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You would think that the messages you receive are the primary focus of a messaging app, since you spend most of your time reading them. However, many big messaging clients like iMessage and Facebook Messenger highlight your own messages in bright colors, and color the other messages more neutrally. Because of this, the user's eyes are automatically drawn to their own messages.

Is there a reason for this? I know iMessage uses the colors to indicate whether a message was sent using SMS or data, however it doesn't seem to make much sense in other scenarios. What am I missing?

iMessage screenshot

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    I agree with you, I think that's kinda annoying. My only input is that black on white has a higher contrast, so I suppose it's technically easier to read, but it doesn't provide the visual cue that draws your eye to it (IMO). – Adam Plocher Jun 12 '17 at 6:23
  • As an alternate reference point, SMS messages I send on my Android are shown in black-on-pastel-yellow, and the ones received are in black-on-pastel-blue/cyan -- they are almost identical in "eye-grabbiness" (with, perhaps, a slight bias towards the one I've sent, but nowhere near as much as the screenshot). – TripeHound Jun 12 '17 at 14:16
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    I wonder if it is simply that Apple created that color scheme for the mentioned differentiation between iMessage and SMS (utility), and then other companies adopted it after (ubiquity). – DasBeasto Jun 12 '17 at 15:24
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The starting point is that it's useful to distinguish between "text I wrote" and "text people wrote to me," and color is a simple way to clearly make that distinction. (It's not the only way, certainly -- the left/right alignment indicates the same thing -- but the color distinction certainly makes the difference very clear indeed.)

As for the choice of where to put the color and where not to: Hold your phone some distance from your face, or take off your glasses if you wear them, and see which text is more prominent / easier to read.

For a received message, it's important that the text be as readable as possible, so it's displayed in a high contrast black-on-gray. Your eyes are drawn to the text itself.

For sent messages, it's less important that the actual text be readable, because you presumably already know what you wrote. Therefore a less-readable white text on colored background is acceptable: your eyes are drawn to the message bubble itself ("I said something at this point") rather than the text contained within it ("I said this specific thing").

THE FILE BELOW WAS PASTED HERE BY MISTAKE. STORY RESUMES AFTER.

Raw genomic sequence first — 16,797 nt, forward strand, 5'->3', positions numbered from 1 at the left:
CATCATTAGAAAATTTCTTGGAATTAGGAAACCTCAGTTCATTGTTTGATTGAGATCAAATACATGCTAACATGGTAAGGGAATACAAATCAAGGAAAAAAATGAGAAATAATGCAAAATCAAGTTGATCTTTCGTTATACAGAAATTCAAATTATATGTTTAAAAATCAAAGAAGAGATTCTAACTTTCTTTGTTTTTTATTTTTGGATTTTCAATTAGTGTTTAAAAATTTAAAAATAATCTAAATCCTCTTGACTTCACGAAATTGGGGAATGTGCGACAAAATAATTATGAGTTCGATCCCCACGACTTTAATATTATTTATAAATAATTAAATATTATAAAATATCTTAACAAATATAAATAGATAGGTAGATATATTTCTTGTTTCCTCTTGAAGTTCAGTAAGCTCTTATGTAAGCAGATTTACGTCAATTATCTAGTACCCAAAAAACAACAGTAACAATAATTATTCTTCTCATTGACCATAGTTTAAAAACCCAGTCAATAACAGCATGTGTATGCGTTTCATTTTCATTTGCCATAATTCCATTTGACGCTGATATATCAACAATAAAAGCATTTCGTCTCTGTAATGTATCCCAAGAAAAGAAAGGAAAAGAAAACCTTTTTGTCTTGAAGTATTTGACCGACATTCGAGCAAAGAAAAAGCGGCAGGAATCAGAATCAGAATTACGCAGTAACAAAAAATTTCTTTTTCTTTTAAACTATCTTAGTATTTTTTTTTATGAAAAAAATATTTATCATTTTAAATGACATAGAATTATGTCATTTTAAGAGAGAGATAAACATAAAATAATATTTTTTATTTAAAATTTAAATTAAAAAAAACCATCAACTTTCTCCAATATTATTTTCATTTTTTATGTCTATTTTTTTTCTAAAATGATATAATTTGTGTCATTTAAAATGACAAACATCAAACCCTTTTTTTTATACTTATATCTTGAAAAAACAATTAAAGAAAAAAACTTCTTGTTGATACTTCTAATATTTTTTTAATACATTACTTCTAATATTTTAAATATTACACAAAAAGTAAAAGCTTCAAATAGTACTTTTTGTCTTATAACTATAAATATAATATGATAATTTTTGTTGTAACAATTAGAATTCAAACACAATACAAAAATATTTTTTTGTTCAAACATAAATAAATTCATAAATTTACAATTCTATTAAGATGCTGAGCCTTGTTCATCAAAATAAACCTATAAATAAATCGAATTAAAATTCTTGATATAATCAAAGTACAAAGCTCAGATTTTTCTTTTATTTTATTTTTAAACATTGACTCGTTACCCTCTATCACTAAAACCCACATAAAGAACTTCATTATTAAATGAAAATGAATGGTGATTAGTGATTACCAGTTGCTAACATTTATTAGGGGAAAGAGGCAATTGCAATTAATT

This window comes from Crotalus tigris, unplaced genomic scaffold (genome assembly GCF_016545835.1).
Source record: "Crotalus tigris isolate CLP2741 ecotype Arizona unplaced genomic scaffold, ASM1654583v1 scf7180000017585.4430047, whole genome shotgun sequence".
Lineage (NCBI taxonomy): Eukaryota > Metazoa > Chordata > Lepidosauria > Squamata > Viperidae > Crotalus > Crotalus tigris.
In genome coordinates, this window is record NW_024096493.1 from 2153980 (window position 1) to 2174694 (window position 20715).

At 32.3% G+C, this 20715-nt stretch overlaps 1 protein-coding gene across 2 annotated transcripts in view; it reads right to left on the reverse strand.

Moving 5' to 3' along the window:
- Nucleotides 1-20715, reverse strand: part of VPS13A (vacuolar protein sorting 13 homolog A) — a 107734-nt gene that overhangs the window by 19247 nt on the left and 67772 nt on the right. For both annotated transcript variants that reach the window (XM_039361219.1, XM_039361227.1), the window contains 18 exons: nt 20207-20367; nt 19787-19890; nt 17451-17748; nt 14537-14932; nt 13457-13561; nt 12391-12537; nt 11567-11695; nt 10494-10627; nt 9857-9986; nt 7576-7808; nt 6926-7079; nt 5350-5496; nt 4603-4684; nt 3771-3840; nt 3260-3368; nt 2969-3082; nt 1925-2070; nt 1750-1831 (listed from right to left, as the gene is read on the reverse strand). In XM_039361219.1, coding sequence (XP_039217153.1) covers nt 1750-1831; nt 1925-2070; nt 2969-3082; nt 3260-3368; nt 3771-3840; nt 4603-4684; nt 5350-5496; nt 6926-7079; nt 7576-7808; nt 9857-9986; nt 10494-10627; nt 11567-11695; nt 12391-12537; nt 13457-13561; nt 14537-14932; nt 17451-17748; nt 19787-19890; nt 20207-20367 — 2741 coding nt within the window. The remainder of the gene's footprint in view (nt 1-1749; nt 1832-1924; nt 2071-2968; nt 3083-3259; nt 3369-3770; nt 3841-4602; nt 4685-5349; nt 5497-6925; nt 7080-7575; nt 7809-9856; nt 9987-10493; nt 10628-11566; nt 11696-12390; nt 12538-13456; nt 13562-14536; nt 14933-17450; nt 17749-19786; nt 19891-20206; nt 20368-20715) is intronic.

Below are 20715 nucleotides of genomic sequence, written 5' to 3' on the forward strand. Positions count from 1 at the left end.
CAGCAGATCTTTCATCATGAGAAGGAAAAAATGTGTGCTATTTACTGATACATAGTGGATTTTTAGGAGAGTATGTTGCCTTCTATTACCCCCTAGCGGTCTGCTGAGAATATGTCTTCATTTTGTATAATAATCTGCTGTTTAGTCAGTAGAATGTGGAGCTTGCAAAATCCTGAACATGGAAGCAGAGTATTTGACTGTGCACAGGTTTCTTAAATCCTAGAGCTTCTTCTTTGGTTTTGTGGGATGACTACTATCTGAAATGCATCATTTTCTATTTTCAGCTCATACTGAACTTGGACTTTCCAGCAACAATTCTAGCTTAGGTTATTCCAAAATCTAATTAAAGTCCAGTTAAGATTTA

(There's also going to be a certain amount of 'the colorblind need to be able to see the difference', 'it just looks blah without some color', and 'similar existing apps do this so we will too' mixed into the equation, of course.)

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I think you answered your own question but missed out on the concept of what's primary.

Q: What is the primary action of a messaging app?

A: Sending a message

Q: Why?

A: Because the person of interest here is you and your action is taken as a priority.

Just like the primary action of SE sites is to ask a question hence you'll see the Ask Question button highlighted even though getting the answer and answering are also necessary. Hope this helps.

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    I would argue that the messages received are more important (to me) than the ones sent. (Hopefully, the ones I send are of importance to the recipient). As for Ask Question: you can ask a question anywhere, so it can go (prominently) in the header. However, you can only answer a specific question, so that realistically can only happen on question pages. – TripeHound Jun 12 '17 at 14:23
  • I can't disagree with you here because with applications that offer multiple functionalities, people can have preferences as to what is more important. But for the developers and the designers one needs to be picked and the way it has gone so far is that writing an email in an email client is the primary action and sender's message has been the primary element in messaging apps. We'd have to go the inventors of messaging service to find out why they picked this :P – Shreyas Tripathy Jun 13 '17 at 5:55
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    I second @TripeHound; in a fact, depending on the context, I cannot help but consider "Because the person of interest here is you and your action is taken as a priority." a somewhat worrying attitude to something called "conversation". – O. R. Mapper Jun 18 at 13:17
  • Primary action of a messaging app is sending and receiving messages (conversation) and I believe the messages received are the ones that need to be as readable as possible compared to the messages sent. – Mo'ath Jun 18 at 15:33

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